The past weekend my friends and I journeyed 708.4 miles from Orly airport in Pairs to the tiny and quaint airport in Florence, Italy. After waiting for a bus that was not coming, we got a taxi to the hostiles we were staying at. Then, once we put out backpacks down and changed out of our sweaty clothes, we walked to the Palazzo Vecchio for an evening birthday dinner for my friend Kendall. In the background a choir was playing classical ballads and the city was still full of energy, even at such a late hour. Everything was incredible. Yet, although the architecture of the Duomo and the laid back lifestyle gave be entirely new perspective of Italy’s culture, I learned an even greater lesson during my stay. Although I have always been a more conservative person, in terms of fiscal policy, seeing the gypsy’s wonder around barefoot with pictures of their hopeless children showed me some logic in the socialist and saint-simonism movements. This movement was a reaction of a social reformer named Saint Simon, who had molded the use of engineering and science towards a secular faith for the Parisians on the 19th century. I have always had a desire to help people, especially in a career of civil engineering, but I have always associated socialism as an anti-american ideal. Growing up an old-money town near Philadelphia never showed me the extent of the separation between poor and privileged individuals around the world. But as I saw the dilapidated woman beg for money around the streets, my eyes stopped blocking out the truths in front of me. Then this gap became even more apparent when I was going for a walk around this ancient Italian city, for I was confused for a gypsy by an ignorant american couple (they though that my black maxi skirt reflected the image of a gypsy). So before I could even ask the couple for directions their cold and lifeless reaction to me, as if I were not worthily of their presence, was chilling. Then, as soon as they realized I was a tourist, after noticing my canon rebel X and Ray Ban sunglasses, they blushed and apologized for there rude behavior. Still, as I walked away, I cursed myself for not posing as a gypsy after all. Instead of being an equal to them, I should have posed as someone who was “lower” in their eyes and become something even greater than they ever could be. Someone who would grant them kindness even when they could show nothing but disgust to me. So yes, Florence was aesthetically beautiful, but the most beautiful experience was when I realized that I want to help break these social boundaries, ones that should have been done away with decades ago.

The past weekend my friends and I journeyed 708.4 miles from Orly airport in Pairs to the tiny and quaint airport in Florence, Italy. After waiting for a bus that was not coming, we got a taxi to the hostiles we were staying at. Then, once we put out backpacks down and changed out of our sweaty clothes, we walked to the Palazzo Vecchio for an evening birthday dinner for my friend Kendall. In the background a choir was playing classical ballads and the city was still full of energy, even at such a late hour. Everything was incredible. Yet, although the architecture of the Duomo and the laid back lifestyle gave be entirely new perspective of Italy’s culture, I learned an even greater lesson during my stay. Although I have always been a more conservative person, in terms of fiscal policy, seeing the gypsy’s wonder around barefoot with pictures of their hopeless children showed me some logic in the socialist and saint-simonism movements. This movement was a reaction of a social reformer named Saint Simon, who had molded the use of engineering and science towards a secular faith for the Parisians on the 19th century. I have always had a desire to help people, especially in a career of civil engineering, but I have always associated socialism as an anti-american ideal. Growing up an old-money town near Philadelphia never showed me the extent of the separation between poor and privileged individuals around the world. But as I saw the dilapidated woman beg for money around the streets, my eyes stopped blocking out the truths in front of me. Then this gap became even more apparent when I was going for a walk around this ancient Italian city, for I was confused for a gypsy by an ignorant american couple (they though that my black maxi skirt reflected the image of a gypsy). So before I could even ask the couple for directions their cold and lifeless reaction to me, as if I were not worthily of their presence, was chilling. Then, as soon as they realized I was a tourist, after noticing my canon rebel X and Ray Ban sunglasses, they blushed and apologized for there rude behavior. Still, as I walked away, I cursed myself for not posing as a gypsy after all. Instead of being an equal to them, I should have posed as someone who was “lower” in their eyes and become something even greater than they ever could be. Someone who would grant them kindness even when they could show nothing but disgust to me. So yes, Florence was aesthetically beautiful, but the most beautiful experience was when I realized that I want to help break these social boundaries, ones that should have been done away with decades ago.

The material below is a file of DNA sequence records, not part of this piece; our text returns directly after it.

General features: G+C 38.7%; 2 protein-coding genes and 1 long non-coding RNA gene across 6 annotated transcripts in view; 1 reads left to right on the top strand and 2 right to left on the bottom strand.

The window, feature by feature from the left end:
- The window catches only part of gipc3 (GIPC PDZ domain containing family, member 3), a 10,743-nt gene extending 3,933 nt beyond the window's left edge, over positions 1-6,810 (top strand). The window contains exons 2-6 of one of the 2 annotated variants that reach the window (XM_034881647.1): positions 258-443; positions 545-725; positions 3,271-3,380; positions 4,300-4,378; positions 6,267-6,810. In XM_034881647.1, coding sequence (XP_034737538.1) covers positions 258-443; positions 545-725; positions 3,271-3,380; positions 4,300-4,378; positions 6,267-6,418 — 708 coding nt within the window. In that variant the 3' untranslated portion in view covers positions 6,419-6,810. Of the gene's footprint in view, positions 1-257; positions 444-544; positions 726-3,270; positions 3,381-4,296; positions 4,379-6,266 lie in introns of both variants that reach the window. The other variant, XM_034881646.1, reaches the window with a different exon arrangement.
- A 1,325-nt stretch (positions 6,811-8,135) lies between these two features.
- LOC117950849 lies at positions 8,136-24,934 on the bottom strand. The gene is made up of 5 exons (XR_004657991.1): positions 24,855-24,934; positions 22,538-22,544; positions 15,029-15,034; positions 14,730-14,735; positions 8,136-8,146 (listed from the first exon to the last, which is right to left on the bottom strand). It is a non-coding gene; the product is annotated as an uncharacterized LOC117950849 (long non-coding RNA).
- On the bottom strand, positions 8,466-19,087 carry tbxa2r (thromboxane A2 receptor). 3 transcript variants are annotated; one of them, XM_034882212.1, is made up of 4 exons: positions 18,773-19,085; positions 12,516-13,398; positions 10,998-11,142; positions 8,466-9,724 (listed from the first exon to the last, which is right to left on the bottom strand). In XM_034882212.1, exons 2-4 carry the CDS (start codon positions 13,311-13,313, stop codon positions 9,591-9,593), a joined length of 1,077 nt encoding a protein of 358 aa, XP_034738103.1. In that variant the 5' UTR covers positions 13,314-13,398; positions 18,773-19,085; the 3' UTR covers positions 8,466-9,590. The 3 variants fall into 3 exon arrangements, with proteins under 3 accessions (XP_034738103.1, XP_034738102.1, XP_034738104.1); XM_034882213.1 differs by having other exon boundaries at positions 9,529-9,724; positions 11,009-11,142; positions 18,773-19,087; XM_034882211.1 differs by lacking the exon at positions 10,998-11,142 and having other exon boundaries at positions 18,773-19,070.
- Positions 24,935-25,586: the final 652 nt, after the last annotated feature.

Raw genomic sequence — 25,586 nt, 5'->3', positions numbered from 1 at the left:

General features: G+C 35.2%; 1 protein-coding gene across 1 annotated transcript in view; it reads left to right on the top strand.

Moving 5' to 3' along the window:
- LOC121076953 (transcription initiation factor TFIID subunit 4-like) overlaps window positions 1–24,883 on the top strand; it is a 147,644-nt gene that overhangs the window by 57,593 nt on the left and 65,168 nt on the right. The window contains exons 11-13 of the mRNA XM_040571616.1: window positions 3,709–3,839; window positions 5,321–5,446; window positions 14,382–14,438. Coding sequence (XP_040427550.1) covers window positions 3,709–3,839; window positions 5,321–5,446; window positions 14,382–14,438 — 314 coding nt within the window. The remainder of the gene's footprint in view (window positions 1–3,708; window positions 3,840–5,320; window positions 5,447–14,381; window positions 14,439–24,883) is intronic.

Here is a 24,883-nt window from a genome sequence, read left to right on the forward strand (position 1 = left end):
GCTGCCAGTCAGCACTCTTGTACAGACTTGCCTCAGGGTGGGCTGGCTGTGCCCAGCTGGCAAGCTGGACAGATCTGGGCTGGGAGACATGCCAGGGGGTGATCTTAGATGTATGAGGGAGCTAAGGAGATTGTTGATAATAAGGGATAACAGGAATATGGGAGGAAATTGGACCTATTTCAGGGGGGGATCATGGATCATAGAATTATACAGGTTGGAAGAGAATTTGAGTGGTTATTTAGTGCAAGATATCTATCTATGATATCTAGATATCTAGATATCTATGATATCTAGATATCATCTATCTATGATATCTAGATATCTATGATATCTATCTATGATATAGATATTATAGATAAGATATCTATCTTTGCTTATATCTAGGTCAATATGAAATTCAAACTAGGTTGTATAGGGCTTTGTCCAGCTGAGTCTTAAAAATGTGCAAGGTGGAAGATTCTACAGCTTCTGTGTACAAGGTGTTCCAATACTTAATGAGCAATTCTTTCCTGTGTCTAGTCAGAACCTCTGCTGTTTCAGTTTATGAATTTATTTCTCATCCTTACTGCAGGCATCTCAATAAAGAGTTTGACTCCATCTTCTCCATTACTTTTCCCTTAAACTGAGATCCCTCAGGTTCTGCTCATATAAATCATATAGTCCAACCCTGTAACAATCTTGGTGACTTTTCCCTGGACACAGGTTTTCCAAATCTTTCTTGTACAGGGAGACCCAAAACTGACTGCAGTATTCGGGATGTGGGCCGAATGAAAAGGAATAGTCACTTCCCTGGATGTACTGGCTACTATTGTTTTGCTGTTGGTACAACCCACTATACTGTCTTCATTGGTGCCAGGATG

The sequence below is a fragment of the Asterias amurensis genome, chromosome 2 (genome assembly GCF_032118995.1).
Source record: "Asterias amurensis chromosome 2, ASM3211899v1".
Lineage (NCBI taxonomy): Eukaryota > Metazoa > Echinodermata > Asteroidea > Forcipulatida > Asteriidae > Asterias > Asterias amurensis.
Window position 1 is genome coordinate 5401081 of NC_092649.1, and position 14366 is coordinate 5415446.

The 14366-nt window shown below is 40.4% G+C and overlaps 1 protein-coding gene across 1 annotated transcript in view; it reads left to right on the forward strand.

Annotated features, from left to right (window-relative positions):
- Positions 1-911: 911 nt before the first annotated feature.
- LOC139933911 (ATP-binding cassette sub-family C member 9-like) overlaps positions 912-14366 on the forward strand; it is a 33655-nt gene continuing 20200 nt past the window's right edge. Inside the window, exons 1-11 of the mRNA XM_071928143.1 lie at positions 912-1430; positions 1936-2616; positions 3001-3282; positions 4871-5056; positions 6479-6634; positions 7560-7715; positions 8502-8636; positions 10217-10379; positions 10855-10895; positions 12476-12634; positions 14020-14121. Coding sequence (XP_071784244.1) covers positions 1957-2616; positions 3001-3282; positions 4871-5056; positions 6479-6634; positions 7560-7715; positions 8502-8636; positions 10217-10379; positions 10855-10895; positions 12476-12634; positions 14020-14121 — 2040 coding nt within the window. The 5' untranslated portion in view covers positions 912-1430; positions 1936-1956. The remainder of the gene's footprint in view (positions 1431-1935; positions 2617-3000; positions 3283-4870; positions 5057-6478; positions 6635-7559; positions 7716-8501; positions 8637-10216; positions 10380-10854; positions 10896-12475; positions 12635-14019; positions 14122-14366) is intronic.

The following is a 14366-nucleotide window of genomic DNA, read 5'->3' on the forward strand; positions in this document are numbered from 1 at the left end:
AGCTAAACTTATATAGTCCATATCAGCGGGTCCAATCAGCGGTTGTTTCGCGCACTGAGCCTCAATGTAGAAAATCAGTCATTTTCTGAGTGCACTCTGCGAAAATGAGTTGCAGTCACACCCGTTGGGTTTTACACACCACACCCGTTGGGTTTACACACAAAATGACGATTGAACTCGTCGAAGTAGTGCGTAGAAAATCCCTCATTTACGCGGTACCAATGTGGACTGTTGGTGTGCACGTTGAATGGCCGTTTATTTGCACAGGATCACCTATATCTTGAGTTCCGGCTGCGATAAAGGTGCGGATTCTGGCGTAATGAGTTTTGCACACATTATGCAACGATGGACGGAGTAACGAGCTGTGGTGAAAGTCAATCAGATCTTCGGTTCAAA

For our first day in Paris, we crossed over the River Seine to where the ancient Roman city Lutetia would have been. Today, this small isle still acts as a symbolic city center, for at the center stands Notre Dame de Paris. Even though the heat created some discomfort in our group, after touring the Cathedral and walking around the archeological sites, we stopped for some la glace at an iconic restaurant on the bank of the river.